Wow! Our last middle school band concert. Both our boys in high school in the fall. Can you believe it? They are going to make their second solo trip to see Bolly and Mob when school gets out. Miss Murphy was up in the night vomiting. It looked like she had eaten her fair share of Kleenex yesterday. Mary Mac is coming to visit Sunday. She’s helping out with the boys while I attend a hemophilia conference. That’s all for now. Wish you were here.
Letter # 10 is somewhere, saved as a draft, but I can’t find it right now, so I’ll start fresh. Cha has a cold. He has been sneezing for days, but seems to be eating and drinking well. I went to work today. Rose came to get the boys for an outing. Tomorrow they are going rock climbing with Miles at an indoor climbing gym.
Things that are hard right now: leaving for work, coming home from work, opening mail and sleeping. Leaving for work is hard because it is Christmas break and I can’t spend it with the boys because I haven’t accrued enough leave since you died. It taps into my working mother guilt as well. Coming home from work is hard because you aren’t here. You always felt like home to me. Now our house doesn’t feel like home. It just feels like a to do list. The mail, lots of it is addressed to you. We got Christmas cards from people who don’t know that you are dead. Sleeping is hard because I can’t hear you breathing. I tried our nifty sharper image noisemaker with 25 different sounds. Last night I tried city which reminded me of our apartment in Tbilisi. We lived right next to a car wash. Tbilisi was a night time place, decidedly not a morning place. People took their cars to the car wash at 10 or 11 pm. So many nights I would briefly wake and ask,” Is it raining?” You patiently replied, “It’s the car wash, remember? We live next to a car wash.” I had high hopes for that overseas posting. It seemed like it was made for you. It all went South with the Georgian/Russian war. I was getting ready to take art classes. The kids were a few weeks from starting class at the international school. I felt strangely secure about our little plans which were as sturdy as a wet Kleenex.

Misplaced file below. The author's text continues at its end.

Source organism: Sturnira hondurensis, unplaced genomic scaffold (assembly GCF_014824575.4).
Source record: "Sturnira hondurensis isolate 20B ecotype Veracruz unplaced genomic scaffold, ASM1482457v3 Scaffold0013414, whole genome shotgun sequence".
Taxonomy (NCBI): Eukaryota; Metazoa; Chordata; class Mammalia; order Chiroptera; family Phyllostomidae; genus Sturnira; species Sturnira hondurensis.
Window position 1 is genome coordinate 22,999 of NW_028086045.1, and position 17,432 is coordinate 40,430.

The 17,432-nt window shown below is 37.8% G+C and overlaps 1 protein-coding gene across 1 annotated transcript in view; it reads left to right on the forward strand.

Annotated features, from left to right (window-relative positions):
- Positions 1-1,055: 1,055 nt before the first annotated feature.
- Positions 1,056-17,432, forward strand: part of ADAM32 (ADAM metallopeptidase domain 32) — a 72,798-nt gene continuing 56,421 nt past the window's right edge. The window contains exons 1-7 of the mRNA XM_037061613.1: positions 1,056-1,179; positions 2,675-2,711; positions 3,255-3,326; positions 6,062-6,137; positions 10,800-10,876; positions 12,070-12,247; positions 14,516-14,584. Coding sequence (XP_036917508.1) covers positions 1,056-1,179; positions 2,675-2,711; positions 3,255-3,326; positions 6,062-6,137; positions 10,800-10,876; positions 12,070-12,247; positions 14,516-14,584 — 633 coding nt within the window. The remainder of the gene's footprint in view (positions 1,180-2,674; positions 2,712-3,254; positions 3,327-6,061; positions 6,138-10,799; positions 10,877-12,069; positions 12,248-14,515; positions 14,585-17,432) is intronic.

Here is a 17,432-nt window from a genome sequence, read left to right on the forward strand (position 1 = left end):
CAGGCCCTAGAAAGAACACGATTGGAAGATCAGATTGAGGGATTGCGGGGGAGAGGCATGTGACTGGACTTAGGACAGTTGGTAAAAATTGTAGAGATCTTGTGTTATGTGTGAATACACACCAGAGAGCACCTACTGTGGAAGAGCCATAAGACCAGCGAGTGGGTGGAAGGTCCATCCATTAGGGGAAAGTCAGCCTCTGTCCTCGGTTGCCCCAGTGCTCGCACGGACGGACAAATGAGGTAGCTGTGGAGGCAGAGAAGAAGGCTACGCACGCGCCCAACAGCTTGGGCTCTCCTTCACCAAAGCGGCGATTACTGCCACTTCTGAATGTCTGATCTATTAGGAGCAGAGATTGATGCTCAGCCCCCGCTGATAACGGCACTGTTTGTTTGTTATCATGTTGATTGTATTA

Tonight for my first hour at home there was the tacchycardia. This time I noticed it which is halfway to controlling it. I noticed the feelings, the emptiness of the house. The boys were at Miles house. When they came home we watched the first episode of “This is Us.” You would have loved this show. I binge watched the whole first season on Friday and Saturday. Now I am watching it again with the boys. They love it too. The father’s optimism and playfulness remind me sometimes of you. It’s real life, real emotions, real joy, real pain.
Tonight I am trying to decide between “Surf’s Up” and “rain.” I think I will start with surf’s up. It has a nice rhythm almost like an inhale and an exhale. I hope you had a good Christmas. I picture you with your cousin’s Charles, Roy and Jap, talking up a storm.